Fuel crisis hastens Yemen’s infrastructure collapse: UN
Sorting through rubble caused by Saudi-led coalition airstrikes in Aden. (AFP/Saleh Al Obeidi)
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The UN has warned of imminent collapse of infrastructure in Yemen due to a major fuel shortage in the war-torn country, which has been under Saudi airstrikes since late March.
"The services still available in the country in terms of health, water, food are quickly disappearing because fuel is no longer being brought into the country," UN official Johannes van der Klaauw said on Saturday.
He added that hospitals as well as water system could not work because of fuel shortage, warning that the impoverished Arab country could plunge into unrest if no serious action is taken immediately.
“If something is not done in the next few days in terms of bringing fuel and food into the country, Yemen is going to come to a complete standstill," he said.
On Thursday, the World Food Program (WFP) said it was forced to halt its food distribution in Yemen due to a severe fuel shortage in the country.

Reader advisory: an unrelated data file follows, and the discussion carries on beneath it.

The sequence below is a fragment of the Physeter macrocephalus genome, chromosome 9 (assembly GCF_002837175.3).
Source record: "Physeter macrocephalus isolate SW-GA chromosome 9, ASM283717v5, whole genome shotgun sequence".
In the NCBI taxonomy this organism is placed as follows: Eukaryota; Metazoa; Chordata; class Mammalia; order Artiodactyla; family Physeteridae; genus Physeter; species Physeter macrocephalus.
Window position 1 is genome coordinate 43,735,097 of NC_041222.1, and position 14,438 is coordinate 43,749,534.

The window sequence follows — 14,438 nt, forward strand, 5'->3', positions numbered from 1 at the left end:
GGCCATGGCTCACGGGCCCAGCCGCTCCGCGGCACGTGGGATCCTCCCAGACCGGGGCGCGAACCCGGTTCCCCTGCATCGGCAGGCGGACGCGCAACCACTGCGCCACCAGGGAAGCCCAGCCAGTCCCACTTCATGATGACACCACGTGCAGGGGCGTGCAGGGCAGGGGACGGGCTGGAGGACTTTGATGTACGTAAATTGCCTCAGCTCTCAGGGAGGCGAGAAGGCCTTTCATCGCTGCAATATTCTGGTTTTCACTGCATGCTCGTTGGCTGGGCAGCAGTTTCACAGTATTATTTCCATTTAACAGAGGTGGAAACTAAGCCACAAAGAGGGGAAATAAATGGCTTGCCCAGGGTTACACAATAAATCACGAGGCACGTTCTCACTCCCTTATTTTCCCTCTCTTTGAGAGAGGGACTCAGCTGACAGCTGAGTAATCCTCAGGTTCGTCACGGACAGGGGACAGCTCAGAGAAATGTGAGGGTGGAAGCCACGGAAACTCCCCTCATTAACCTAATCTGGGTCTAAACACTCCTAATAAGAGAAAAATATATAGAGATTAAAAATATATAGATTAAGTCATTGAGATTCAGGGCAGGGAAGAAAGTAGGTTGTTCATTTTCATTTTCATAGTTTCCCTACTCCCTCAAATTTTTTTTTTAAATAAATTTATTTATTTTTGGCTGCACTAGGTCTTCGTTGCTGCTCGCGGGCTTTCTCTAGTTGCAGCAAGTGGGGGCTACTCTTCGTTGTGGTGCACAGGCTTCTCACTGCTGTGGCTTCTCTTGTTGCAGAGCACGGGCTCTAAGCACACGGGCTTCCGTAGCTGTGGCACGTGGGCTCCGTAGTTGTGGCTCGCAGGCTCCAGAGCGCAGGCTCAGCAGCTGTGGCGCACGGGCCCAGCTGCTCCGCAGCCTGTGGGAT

"We are reaching a point where we can no longer continue to move food from our warehouses to the people who desperately need it," said Purnima Kashyap, WFP Yemen Country Director.
The agency said it is in urgent need of more than 200,000 liters of fuel to continue giving food supplies to the Yemenis.
Saudi Arabia is continuing its brutal airstrikes against Yemen despite the deteriorating humanitarian situation in the impoverished Arab country.
Riyadh launched its military aggression against Yemen on March 26 - without a United Nations mandate - in a bid to undermine the Houthi Ansarullah movement and to restore power to the country’s fugitive former president, Abd Rabbuh Mansur Hadi, who is a staunch ally of Riyadh.
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